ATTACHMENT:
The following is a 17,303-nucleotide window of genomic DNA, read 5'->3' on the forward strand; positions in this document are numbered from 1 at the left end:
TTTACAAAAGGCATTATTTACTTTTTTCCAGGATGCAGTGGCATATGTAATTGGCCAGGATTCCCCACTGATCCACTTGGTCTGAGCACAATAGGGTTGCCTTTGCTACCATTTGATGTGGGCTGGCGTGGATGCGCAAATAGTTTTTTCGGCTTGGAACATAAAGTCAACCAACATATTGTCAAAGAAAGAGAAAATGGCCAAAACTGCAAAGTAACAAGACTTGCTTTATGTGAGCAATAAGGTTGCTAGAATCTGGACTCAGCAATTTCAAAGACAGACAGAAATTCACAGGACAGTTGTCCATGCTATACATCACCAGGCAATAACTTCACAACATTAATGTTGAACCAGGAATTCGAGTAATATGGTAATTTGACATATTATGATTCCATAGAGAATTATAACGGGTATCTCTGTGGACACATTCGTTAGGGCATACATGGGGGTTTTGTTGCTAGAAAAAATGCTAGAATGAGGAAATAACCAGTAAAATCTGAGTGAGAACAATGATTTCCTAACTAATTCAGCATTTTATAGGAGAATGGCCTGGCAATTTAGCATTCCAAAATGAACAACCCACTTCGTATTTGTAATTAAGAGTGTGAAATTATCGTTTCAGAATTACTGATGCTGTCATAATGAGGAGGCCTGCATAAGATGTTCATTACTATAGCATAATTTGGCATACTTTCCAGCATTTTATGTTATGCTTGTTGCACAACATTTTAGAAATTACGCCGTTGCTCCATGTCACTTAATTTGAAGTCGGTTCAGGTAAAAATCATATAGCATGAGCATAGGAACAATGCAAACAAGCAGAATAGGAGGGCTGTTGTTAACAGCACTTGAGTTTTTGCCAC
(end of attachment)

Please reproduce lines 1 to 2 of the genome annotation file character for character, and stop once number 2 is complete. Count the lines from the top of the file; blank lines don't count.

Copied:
The following is a 17,303-nucleotide window of genomic DNA, read 5'->3' on the forward strand; positions in this document are numbered from 1 at the left end:
TTTACAAAAGGCATTATTTACTTTTTTCCAGGATGCAGTGGCATATGTAATTGGCCAGGATTCCCCACTGATCCACTTGGTCTGAGCACAATAGGGTTGCCTTTGCTACCATTTGATGTGGGCTGGCGTGGATGCGCAAATAGTTTTTTCGGCTTGGAACATAAAGTCAACCAACATATTGTCAAAGAAAGAGAAAATGGCCAAAACTGCAAAGTAACAAGACTTGCTTTATGTGAGCAATAAGGTTGCTAGAATCTGGACTCAGCAATTTCAAAGACAGACAGAAATTCACAGGACAGTTGTCCATGCTATACATCACCAGGCAATAACTTCACAACATTAATGTTGAACCAGGAATTCGAGTAATATGGTAATTTGACATATTATGATTCCATAGAGAATTATAACGGGTATCTCTGTGGACACATTCGTTAGGGCATACATGGGGGTTTTGTTGCTAGAAAAAATGCTAGAATGAGGAAATAACCAGTAAAATCTGAGTGAGAACAATGATTTCCTAACTAATTCAGCATTTTATAGGAGAATGGCCTGGCAATTTAGCATTCCAAAATGAACAACCCACTTCGTATTTGTAATTAAGAGTGTGAAATTATCGTTTCAGAATTACTGATGCTGTCATAATGAGGAGGCCTGCATAAGATGTTCATTACTATAGCATAATTTGGCATACTTTCCAGCATTTTATGTTATGCTTGTTGCACAACATTTTAGAAATTACGCCGTTGCTCCATGTCACTTAATTTGAAGTCGGTTCAGGTAAAAATCATATAGCATGAGCATAGGAACAATGCAAACAAGCAGAATAGGAGGGCTGTTGTTAACAGCACTTGAGTTTTTGCCAC